why do we have hair on our body

We're a pretty resourceful species, but when it comes to body parts, humans definitely have a couple that seem like a waste of space. After all, we could do perfectly well without the appendix, male nipples, and our wisdom teeth, and scientists think these could simply be a hangover from our evolutionary past. But what's the point of all that hair on our bodies, and why do we have eyebrows anyway? The
of the University of New South Wales' (UNSW) How Did We Get Here explains. For starters, even though we might consider ourselves pretty hairless, humans are actually covered in around five million hair follicles - tiny organs on our skin's surface that produce hair. In fact, after our heads, the area with the highest concentration of hair is our nostrils.


But why aren't we as hairy as our ape cousins? As evolutionary biologist Darren Curnoe, it's believed that our ancestor's body hair got a lot shorter as they evolved from walking on all fours to standing, and this allowed them to keep cool while walking and running long distances in pursuit of food. And our hair still plays a very important role in regulating our body temperature. When it's cold outside, tiny muscles surrounding the hair follicle cause the hairs to stand up, to trap more heat near the body. This is what happens when you get goosebumps. So those tiny hairs all over our bodies make sense. As do nostril hairs and eyelashes, which keep dirt out of our bodies.


But what about things like chest hair, pubic hair, and eyebrows? Why do they grow so much longer than the hair on our arms, and what's the point of them? Scientists still aren't entirely sure, and we'll let you to find out why. But one thing's for sure, our hair definitely isn't useless. Don't forget to to see new episodes of How Did We Get Here? as they're released, and find out more about the research happening at Grooming your body hair can seem like cutting the grass in the summertime. You devote an afternoon to the chore, and the next thing you know, the grass has shot up and you're hauling the lawn mower outside again. When landscaping your body, there are to tweeze, mustaches to trim and coiffures to condition daily.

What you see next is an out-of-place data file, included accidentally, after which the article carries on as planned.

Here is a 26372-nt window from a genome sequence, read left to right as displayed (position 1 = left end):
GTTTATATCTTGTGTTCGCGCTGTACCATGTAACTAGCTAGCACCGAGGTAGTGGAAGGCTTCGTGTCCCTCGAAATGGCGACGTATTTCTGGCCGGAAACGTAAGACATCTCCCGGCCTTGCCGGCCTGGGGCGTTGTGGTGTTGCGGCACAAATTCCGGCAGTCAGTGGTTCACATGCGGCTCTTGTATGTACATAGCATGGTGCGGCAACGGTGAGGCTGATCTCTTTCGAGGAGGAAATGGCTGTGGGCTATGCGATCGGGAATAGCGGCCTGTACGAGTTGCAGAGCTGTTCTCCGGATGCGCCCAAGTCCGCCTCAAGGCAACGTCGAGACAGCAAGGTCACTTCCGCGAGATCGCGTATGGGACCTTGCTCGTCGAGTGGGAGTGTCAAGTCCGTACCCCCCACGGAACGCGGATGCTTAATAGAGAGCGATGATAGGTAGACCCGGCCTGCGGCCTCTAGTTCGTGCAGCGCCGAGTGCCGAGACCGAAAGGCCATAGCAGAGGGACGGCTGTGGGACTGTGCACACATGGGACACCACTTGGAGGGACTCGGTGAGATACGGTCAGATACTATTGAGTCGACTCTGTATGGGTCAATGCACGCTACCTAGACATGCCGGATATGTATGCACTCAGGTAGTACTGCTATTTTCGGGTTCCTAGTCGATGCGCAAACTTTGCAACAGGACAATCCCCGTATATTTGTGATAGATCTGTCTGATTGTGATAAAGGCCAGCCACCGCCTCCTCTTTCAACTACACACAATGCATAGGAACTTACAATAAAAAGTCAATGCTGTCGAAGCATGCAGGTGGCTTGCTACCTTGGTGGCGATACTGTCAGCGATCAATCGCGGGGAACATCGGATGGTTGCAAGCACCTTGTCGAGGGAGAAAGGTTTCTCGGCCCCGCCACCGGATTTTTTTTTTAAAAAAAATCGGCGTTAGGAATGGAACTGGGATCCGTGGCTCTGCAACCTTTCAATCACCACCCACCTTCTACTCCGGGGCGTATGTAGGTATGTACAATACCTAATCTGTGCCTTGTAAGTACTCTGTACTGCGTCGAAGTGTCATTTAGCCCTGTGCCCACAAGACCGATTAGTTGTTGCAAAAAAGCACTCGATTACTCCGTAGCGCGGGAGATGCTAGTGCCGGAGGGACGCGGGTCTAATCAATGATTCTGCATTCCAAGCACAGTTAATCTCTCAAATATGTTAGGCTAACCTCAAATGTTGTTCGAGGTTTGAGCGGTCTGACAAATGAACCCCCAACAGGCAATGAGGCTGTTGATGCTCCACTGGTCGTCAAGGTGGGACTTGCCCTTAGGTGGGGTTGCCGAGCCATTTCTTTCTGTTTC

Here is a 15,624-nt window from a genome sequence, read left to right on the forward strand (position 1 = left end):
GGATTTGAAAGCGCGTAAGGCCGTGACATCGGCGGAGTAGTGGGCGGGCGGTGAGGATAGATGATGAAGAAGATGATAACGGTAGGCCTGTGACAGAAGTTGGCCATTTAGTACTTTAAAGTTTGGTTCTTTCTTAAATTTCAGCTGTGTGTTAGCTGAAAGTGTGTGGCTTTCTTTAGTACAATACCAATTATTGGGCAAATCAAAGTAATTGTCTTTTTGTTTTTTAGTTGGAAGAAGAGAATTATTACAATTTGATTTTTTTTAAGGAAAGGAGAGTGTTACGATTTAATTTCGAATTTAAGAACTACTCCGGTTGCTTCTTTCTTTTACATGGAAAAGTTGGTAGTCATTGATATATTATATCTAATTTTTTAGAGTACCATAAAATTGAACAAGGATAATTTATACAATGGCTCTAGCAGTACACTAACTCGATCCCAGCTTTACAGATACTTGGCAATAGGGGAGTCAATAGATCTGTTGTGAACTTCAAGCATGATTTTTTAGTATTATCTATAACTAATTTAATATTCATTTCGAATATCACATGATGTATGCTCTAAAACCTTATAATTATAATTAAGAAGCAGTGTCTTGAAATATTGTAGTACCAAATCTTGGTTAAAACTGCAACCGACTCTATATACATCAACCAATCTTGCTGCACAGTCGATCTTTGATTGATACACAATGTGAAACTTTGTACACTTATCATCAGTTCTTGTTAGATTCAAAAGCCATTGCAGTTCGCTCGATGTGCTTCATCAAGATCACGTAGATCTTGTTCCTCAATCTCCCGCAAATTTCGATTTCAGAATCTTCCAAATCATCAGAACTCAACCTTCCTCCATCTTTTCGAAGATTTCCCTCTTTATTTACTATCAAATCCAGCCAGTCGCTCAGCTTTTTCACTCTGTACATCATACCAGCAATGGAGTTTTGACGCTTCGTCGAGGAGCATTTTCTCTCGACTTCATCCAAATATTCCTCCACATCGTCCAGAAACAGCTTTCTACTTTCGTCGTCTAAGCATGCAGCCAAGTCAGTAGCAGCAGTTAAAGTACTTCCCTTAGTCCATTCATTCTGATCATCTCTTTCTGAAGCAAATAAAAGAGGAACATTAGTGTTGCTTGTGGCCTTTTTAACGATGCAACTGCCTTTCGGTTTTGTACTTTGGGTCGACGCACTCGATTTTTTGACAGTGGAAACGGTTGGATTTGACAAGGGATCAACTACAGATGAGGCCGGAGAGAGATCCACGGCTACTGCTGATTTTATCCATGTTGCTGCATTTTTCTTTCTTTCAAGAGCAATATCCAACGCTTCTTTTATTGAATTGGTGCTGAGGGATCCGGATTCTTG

The average man spends more than a month out of his lifetime shaving his beard [source: ]. Women hunch over their legs with razor in hand for hundreds of hours to meticulously strip away of thousands of unwanted hairs. While the hair we see on the outside of our bodies may appear to be actively growing, the real action takes place below the surface of our skin, or epidermis. inside of our hair follicles divide and multiply, and as space fills up inside of the follicle, it pushes older cells out. After those older cells harden and exit the follicle, they form the hair shaft. The shaft is mostly comprised of dead tissue and a protein called keratin.


But human body hair doesn't grow indefinitely -- if that were the case, you'd probably look a lot more like Cousin Itt from The Addams Family. Instead, individual hairs go through active and resting phases. The process of cellular division that increases the length of the hair shaft is the active, or anagen, phase. The anagen phase continues for a period depending on the type of body hair, then slows down for the resting, or telogen, phase. Since your hair is made up of dead matter, it falls off during the telogen phase. These varying durations of growth explain why the hair on your head grows longer than your arm hair. Your body hair's anagen phase usually lasts only a few months, while your scalp's phase lasts a few years.


Differences in growth phases, size and shaft density also define the different types ]of human body hair. In the womb, fetuses are covered in tiny hairs called lanugo. Shortly after birth, babies grow vellus, or fine, unpigmented hairs, across the body. When hits, vellus hairs give way to coarser terminal hairs in places such as the underarms and genitals. The longer, thicker hairs on your scalp, eyebrows and eyelashes are also terminal. Tally those body hair categories on the average person, and it adds up to around 5 million individual hairs. Wouldn't life be simpler if you were just bare everywhere?